In these times of ebooks and mobile technology, I find that I still read many printed paper books, some from the local library and some which sit in my TBR pile. When I finally get to reading a book, I keep it in a prominent place on a table or dresser. These bookends make a nice organizer for the current paperbacks and hard covers.
There's very little to the design, a thin slab to go under the books and a vertical, thicker slab with rounded corners, but if that's all you want, go to the office supply store. Such a simple bookend is inexpensive. Some like these are available for about $4.00
Nope! If I am going to make my own bookends, I want something fancier. In my case, I added a personal logo. Then I went on to make some other versions for some friends.
For this style of bookend, you will need to find or make a logo. Most of such logos can be made as a fancy polygon, something OpenSCAD works well with. Manually constructing a fancy polygon is too tough for me. Fortunately, I use Inkscape, a Free Software graphic design tool which can export to OpenSCAD files. The SCAD file can then be added to the bookend code. I generally employ the command use <filename.scad> .which makes the imported file available as a module which can be scaled and moved into place to fit on the vertical bookmark slab.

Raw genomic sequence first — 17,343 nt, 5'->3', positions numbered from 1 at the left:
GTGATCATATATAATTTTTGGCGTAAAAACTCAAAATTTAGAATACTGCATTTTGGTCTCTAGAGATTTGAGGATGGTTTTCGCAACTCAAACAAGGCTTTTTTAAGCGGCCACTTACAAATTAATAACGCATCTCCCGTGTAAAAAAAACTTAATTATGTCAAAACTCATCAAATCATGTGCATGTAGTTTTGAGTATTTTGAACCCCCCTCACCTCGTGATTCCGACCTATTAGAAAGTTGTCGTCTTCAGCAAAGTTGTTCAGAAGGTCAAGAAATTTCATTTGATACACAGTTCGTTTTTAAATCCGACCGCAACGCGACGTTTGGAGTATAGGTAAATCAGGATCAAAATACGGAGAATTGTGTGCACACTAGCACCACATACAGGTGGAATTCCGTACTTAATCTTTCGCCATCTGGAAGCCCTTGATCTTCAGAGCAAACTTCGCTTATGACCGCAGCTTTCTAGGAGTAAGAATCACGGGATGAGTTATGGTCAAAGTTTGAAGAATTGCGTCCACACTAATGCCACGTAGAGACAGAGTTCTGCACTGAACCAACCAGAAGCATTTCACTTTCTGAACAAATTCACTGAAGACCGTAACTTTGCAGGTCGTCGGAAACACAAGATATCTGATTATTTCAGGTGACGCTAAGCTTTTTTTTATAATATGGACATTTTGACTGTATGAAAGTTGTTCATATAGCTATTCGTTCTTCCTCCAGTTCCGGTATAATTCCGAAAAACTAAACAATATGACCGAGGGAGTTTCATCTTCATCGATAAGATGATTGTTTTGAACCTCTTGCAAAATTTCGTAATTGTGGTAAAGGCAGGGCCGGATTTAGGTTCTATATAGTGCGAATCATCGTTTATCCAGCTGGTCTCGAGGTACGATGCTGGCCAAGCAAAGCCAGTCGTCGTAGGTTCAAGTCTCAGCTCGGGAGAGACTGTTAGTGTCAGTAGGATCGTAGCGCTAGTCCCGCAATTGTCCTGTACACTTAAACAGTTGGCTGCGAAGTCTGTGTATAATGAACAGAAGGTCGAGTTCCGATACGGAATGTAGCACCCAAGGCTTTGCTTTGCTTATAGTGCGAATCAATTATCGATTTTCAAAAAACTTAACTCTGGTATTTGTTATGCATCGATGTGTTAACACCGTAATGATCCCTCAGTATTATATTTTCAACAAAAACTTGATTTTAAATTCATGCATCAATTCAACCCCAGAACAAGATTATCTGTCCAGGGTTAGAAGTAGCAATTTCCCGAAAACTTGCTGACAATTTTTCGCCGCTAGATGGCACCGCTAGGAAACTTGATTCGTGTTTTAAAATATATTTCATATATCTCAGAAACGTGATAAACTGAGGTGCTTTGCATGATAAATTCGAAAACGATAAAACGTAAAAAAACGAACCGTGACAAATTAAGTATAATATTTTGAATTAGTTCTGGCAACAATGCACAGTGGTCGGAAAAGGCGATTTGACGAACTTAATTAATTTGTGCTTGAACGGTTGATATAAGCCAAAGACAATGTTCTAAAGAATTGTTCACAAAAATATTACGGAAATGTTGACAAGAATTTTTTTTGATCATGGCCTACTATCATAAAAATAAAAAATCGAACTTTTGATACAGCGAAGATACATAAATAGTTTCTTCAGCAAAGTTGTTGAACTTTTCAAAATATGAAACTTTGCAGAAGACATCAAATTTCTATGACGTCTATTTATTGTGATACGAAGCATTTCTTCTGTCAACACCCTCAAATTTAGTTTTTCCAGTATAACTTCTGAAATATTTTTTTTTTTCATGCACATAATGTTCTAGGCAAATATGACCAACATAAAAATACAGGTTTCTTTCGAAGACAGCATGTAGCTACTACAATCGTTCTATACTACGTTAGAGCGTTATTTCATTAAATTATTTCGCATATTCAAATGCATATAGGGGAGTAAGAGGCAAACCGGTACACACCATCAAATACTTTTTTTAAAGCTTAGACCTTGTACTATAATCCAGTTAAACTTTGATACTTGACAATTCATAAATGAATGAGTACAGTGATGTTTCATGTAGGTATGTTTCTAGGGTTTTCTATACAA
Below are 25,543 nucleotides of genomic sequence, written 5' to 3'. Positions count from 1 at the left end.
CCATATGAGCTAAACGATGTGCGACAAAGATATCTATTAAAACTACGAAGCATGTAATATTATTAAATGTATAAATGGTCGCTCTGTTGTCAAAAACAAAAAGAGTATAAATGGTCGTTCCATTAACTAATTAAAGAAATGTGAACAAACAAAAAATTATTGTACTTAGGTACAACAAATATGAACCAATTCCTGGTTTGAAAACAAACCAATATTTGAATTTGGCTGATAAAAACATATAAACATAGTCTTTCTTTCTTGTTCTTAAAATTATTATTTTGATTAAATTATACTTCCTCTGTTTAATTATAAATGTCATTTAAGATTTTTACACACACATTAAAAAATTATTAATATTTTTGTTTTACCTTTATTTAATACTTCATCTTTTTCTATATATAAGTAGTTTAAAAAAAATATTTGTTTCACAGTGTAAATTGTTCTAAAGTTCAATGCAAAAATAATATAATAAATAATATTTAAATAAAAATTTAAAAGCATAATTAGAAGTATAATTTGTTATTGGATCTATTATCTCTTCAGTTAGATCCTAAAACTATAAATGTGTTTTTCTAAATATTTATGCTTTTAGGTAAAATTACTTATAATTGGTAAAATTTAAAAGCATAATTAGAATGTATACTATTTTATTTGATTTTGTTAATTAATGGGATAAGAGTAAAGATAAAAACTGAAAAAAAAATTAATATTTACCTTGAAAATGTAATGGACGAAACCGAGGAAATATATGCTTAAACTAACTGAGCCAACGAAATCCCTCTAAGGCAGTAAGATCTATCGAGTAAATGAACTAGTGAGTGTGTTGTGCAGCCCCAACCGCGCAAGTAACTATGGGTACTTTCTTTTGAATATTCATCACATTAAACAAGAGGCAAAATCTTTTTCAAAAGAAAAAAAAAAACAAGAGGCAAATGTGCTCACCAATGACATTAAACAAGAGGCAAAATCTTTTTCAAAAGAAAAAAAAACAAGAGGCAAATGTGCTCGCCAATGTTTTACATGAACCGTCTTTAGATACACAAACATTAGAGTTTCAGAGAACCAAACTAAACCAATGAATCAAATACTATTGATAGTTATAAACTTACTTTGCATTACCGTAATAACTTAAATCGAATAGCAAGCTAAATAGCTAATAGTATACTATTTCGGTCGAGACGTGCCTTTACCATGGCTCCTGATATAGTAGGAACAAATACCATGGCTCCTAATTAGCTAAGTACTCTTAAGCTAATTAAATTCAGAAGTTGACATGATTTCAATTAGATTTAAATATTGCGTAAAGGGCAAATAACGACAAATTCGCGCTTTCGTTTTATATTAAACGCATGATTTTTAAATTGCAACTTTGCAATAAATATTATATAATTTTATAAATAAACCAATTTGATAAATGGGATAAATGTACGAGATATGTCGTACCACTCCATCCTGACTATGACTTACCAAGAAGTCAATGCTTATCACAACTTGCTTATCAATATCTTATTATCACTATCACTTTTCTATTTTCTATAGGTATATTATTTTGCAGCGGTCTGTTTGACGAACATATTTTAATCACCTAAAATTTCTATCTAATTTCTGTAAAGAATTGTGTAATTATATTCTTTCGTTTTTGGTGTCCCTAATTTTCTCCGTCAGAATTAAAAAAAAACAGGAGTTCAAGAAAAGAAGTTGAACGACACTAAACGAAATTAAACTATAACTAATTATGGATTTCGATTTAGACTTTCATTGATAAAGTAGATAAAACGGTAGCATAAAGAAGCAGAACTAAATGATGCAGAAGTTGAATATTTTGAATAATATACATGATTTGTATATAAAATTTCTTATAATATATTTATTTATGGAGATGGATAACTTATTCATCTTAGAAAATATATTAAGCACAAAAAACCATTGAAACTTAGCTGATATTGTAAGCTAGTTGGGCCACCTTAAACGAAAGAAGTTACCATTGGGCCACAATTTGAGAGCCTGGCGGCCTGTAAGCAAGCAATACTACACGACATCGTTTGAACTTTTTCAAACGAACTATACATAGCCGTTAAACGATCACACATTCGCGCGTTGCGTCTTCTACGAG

The outside, thicker portion of the flat slab offers another option. You can use any available SCAD file to put a 3D print figurine standing on the outer slab. I like GNU/Linux and had earlier made a version of Tux, the Linux mascot.
When you position the figure, make sure to set it so it is a millimeter or so of solid overlap so it is embedded into the flat slab, otherwise it will give you a warning about "2-manifold" errors. That error basically means a part of the design doesn't properly overlap parts. Parts cannot merely touch. They must overlap, at least a little bit or be separate on the print surface.
I'll leave it to you to read through the SCAD code if you plan to add your own logo or figure. See how it is done in the bookends Tux file or the bookends GNU logo file.
Of course, maybe you don't want to use any logo. in that case, eliminate the part of the bookend file that positions the logo.
rotate([90,0,90]) translate([wid*.66,depth/2.3,0]) scale([1,1,1]) gnu(2); // This is the module "imported" earlier
use <filename.scad> is one of two similar commands. "Use" makes the contents of the file available in the form of a module.
include <filename.scad> automatically runs the included commands as if they were part of the main file which, in this case, would simply put the GNU logo in the center on the x/y crosshairs. Since the logo needed to be specifically positioned, "use" was appropriate. Alternatively, you could copy the used file's contents and make it a module within the main file. (That is what I've done with the Tux figurine bookends.) That reduces the number of files to pass along, but "use" is apparently a common technique, and I wanted to be able to explain the logic as I understand it.
SCAD files for study/modification and STL files for quick printsbookend-gnu.scad - bookend-gnu.stl
gnu-logo.scad - the code needed to add the GNU logo with use <filename.scad>
bookend-tux.scad - bookend-tux.stl